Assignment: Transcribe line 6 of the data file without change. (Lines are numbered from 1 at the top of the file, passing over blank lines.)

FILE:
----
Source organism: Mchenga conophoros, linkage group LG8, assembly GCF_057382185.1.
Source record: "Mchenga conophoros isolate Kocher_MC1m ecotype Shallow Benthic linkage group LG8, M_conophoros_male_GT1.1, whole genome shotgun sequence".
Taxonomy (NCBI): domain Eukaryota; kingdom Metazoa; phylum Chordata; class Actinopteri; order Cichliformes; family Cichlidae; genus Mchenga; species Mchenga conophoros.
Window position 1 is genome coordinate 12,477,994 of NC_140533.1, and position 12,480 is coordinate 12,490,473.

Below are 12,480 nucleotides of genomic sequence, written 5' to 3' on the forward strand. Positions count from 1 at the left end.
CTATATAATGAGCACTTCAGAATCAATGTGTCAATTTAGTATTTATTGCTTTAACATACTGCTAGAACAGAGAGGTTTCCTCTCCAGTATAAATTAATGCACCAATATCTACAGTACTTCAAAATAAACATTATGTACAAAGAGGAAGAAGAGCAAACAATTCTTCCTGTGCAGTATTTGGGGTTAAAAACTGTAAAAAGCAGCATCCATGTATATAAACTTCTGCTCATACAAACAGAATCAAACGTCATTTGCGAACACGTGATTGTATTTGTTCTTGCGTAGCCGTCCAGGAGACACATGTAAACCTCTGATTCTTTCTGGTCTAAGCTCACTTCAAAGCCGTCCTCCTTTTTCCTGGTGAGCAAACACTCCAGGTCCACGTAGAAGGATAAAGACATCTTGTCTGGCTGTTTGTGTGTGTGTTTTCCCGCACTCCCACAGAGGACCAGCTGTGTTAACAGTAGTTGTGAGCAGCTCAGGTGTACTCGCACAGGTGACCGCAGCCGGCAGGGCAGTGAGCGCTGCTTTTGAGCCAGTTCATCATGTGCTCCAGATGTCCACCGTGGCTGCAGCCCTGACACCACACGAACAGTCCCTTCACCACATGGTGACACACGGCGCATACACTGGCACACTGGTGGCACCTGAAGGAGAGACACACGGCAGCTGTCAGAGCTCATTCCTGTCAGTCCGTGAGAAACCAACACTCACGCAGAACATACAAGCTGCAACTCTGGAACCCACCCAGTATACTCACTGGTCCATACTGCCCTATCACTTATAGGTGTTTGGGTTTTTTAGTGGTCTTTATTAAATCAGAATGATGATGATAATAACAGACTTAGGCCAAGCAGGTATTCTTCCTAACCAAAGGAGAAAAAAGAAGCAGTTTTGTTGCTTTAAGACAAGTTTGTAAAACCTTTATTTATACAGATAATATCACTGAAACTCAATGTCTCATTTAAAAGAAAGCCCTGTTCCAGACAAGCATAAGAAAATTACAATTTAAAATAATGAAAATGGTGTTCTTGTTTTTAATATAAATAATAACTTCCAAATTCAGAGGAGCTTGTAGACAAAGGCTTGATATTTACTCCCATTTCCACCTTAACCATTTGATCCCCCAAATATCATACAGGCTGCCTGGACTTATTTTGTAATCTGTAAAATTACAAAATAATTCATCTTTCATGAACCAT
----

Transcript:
CTATATAATGAGCACTTCAGAATCAATGTGTCAATTTAGTATTTATTGCTTTAACATACTGCTAGAACAGAGAGGTTTCCTCTCCAGTATAAATTAATGCACCAATATCTACAGTACTTCAAAATAAACATTATGTACAAAGAGGAAGAAGAGCAAACAATTCTTCCTGTGCAGTATTTGGGGTTAAAAACTGTAAAAAGCAGCATCCATGTATATAAACTTCTGCTCATACAAACAGAATCAAACGTCATTTGCGAACACGTGATTGTATTTGTTCTTGCGTAGCCGTCCAGGAGACACATGTAAACCTCTGATTCTTTCTGGTCTAAGCTCACTTCAAAGCCGTCCTCCTTTTTCCTGGTGAGCAAACACTCCAGGTCCACGTAGAAGGATAAAGACATCTTGTCTGGCTGTTTGTGTGTGTGTTTTCCCGCACTCCCACAGAGGACCAGCTGTGTTAACAGTAGTTGTGAGCAGCTCAGGTGTACTCGCACAGGTGACCGCAGCCGGCAGGGCAGTGAGCGCTGCTTTTGAGCCAGTTCATCATGTGCTCCAGATGTCCACCGTGGCTGCAGCCCTGACACCACACGAACAGTCCCTTCACCACATGGTGACACACGGCGCATACACTGGCACACTGGTGGCACCTGAAGGAGAGACACACGGCAGCTGTCAGAGCTCATTCCTGTCAGTCCGTGAGAAACCAACACTCACGCAGAACATACAAGCTGCAACTCTGGAACCCACCCAGTATACTCACTGGTCCATACTGCCCTATCACTTATAGGTGTTTGGGTTTTTTAGTGGTCTTTATTAAATCAGAATGATGATGATAATAACAGACTTAGGCCAAGCAGGTATTCTTCCTAACCAAAGGAGAAAAAAGAAGCAGTTTTGTTGCTTTAAGACAAGTTTGTAAAACCTTTATTTATACAGATAATATCACTGAAACTCAATGTCTCATTTAAAAGAAAGCCCTGTTCCAGACAAGCATAAGAAAATTACAATTTAAAATAATGAAAATGGTGTTCTTGTTTTTAATATAAATAATAACTTCCAAATTCAGAGGAGCTTGTAGACAAAGGCTTGATATTTACTCCCATTTCCACCTTAACCATTTGATCCCCCAAATATCATACAGGCTGCCTGGACTTATTTTGTAATCTGTAAAATTACAAAATAATTCATCTTTCATGAACCAT